Character Development – Psychology for Screenwriters

Over recent months screenwriter and business psychologist Phil Lowe (@grumpyrabbit) has been blogging about how different psychology and personality theories can be used by screenwriters to develop characters. Here is a quick run-down of what’s on offer in this series of articles:

Temperament theory goes right back to the ancient Greeks and divides us into four temperaments; The Guardian, The Artisan, The Idealist and the Rational.

Canadian psychoanalyst Eric Berne looked at people’s dominant drivers, dividing them into five primary types; Be Perfect, Please People, Hurry Up, Be Strong or Try Hard.

The Strengths Deployment Inventory assesses people according to their motivational value system; Altruistic-Nurturing, Assertive-Directing or Analytic-Autonomising.

(c) Personal Strengths Publishing, Inc.

(c) Personal Strengths Publishing, Inc.

The FIRO-B theory assesses a character’s preference when interacting with others; their desire for Inclusion, Control or Affection.

When placed in a conflict situation, is your character competing, collaborating, compromising, avoiding or accommodating?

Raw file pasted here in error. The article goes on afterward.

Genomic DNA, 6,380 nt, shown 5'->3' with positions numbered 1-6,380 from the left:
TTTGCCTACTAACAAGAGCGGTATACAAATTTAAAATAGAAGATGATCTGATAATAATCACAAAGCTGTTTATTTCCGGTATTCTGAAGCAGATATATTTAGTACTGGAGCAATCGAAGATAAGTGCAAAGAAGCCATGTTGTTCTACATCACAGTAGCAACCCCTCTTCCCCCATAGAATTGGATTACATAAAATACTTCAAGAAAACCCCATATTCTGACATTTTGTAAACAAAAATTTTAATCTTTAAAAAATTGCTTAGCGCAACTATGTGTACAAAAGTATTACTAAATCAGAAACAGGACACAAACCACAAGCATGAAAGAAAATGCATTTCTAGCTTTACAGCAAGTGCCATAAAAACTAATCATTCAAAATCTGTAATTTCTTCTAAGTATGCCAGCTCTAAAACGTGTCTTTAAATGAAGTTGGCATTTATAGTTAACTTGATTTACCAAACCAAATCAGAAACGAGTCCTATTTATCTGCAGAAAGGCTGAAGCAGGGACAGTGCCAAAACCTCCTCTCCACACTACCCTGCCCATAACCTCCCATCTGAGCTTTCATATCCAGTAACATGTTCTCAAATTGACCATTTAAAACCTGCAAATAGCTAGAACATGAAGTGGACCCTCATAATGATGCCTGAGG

Phil rounds up other character starting points here, including a character’s emotional intelligence using the EQ-I, the Enneagram (offering a different selection of personality types) and your character’s basic energy using the Insights Wheel.

Finally, you can find out  how your characters react to change.

If you have any other character development tools based in psychology or personality theories, we’d love to hear about them in the Comments below.

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3 responses to “Character Development – Psychology for Screenwriters

  1. Thanks Hayley – forgot you were going to do this – really handy summary.

    Hope all well.

    Phil

    Phil Lowe Scriptwriter and novelist phil.lowe@me.com 07961 913769 http://www.phil-lowe.com

    Buy one or both of my novels – as you wish – here >

  2. Christina Bevan

    Reblogged this on Christina Bevan.

  3. Pingback: Grundlagen: Psychologische Figurenentwicklung | Flixe

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